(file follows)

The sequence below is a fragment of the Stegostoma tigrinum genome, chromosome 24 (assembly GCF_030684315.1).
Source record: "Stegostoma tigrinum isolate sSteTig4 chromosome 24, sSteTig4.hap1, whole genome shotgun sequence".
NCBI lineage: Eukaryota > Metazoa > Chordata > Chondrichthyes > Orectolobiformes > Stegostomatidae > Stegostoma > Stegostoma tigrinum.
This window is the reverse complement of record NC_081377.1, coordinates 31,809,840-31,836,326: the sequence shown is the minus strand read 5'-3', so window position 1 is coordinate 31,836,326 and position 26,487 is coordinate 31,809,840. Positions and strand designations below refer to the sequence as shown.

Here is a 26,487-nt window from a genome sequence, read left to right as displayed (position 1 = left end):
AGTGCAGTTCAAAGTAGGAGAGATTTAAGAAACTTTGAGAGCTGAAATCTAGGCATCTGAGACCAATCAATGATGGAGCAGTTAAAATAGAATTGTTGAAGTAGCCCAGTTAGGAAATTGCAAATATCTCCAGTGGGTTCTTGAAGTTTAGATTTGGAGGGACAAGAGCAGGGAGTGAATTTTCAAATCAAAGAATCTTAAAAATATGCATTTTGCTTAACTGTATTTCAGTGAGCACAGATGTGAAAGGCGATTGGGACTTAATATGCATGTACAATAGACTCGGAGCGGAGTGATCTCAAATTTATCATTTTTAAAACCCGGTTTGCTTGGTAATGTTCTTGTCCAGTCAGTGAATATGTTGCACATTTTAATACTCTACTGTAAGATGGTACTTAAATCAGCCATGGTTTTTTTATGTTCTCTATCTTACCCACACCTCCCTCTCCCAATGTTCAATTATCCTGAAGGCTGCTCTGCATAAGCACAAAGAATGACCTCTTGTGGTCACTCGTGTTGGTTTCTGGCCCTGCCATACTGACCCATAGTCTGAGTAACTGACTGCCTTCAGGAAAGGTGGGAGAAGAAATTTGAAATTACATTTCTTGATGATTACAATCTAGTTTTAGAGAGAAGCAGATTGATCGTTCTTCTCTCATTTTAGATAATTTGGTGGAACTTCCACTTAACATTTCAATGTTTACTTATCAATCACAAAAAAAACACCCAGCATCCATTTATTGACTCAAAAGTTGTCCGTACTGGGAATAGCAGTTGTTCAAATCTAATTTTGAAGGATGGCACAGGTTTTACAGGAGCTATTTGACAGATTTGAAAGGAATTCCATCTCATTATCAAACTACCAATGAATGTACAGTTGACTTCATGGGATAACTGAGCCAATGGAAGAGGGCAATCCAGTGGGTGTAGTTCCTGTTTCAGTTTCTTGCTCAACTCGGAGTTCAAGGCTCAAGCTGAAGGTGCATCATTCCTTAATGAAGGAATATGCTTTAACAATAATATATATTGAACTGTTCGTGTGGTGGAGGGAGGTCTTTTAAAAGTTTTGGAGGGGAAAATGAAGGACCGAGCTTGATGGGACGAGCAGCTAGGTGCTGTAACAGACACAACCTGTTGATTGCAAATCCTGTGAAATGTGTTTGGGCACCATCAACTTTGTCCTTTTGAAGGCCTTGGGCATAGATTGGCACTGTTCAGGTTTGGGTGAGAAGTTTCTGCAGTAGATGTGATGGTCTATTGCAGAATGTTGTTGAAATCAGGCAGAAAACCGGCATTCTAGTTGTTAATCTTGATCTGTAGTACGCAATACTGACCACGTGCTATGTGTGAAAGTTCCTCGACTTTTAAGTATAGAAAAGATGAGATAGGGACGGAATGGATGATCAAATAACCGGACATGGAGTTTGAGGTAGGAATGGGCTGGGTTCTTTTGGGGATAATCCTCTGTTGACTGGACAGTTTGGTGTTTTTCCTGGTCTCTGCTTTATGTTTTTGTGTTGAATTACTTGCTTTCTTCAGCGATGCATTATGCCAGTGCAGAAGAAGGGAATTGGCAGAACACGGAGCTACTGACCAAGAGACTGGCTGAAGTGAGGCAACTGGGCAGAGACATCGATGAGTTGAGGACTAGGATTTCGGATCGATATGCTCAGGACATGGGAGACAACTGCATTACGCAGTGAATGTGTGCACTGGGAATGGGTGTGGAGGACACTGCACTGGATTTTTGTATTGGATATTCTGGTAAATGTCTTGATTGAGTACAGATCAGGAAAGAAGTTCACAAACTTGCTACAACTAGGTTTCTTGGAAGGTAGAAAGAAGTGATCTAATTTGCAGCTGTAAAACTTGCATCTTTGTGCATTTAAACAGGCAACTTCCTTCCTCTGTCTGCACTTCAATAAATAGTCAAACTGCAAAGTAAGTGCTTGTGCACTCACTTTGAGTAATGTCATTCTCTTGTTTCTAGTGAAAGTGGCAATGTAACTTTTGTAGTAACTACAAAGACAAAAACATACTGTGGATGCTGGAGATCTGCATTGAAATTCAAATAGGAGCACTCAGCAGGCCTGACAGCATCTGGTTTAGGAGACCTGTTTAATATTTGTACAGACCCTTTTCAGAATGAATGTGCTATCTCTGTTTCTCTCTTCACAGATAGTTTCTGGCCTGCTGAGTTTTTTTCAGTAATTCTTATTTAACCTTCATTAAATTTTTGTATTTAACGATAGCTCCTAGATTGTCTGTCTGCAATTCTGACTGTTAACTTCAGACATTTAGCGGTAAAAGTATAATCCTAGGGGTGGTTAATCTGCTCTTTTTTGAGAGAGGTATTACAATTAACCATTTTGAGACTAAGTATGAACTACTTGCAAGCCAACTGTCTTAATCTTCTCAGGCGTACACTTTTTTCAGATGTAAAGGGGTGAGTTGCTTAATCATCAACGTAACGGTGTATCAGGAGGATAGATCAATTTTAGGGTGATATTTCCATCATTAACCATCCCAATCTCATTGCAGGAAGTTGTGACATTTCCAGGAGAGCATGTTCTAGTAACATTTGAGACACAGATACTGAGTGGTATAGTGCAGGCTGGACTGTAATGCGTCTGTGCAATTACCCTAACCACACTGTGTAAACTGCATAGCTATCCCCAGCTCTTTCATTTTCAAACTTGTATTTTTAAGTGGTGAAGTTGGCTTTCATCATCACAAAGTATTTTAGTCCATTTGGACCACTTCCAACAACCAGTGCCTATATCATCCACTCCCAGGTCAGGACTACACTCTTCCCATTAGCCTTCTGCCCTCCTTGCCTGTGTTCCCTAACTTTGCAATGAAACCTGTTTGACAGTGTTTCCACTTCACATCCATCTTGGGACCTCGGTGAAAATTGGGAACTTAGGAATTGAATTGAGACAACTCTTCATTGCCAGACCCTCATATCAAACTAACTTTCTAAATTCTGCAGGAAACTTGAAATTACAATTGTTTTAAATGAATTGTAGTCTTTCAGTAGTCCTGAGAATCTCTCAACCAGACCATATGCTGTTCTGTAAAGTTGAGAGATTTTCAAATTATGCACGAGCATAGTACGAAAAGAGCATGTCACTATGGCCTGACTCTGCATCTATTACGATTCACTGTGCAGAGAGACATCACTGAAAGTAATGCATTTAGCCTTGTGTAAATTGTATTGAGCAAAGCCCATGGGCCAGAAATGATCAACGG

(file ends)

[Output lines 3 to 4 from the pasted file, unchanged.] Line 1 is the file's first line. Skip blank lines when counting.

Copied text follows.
NCBI lineage: Eukaryota > Metazoa > Chordata > Chondrichthyes > Orectolobiformes > Stegostomatidae > Stegostoma > Stegostoma tigrinum.
This window is the reverse complement of record NC_081377.1, coordinates 31,809,840-31,836,326: the sequence shown is the minus strand read 5'-3', so window position 1 is coordinate 31,836,326 and position 26,487 is coordinate 31,809,840. Positions and strand designations below refer to the sequence as shown.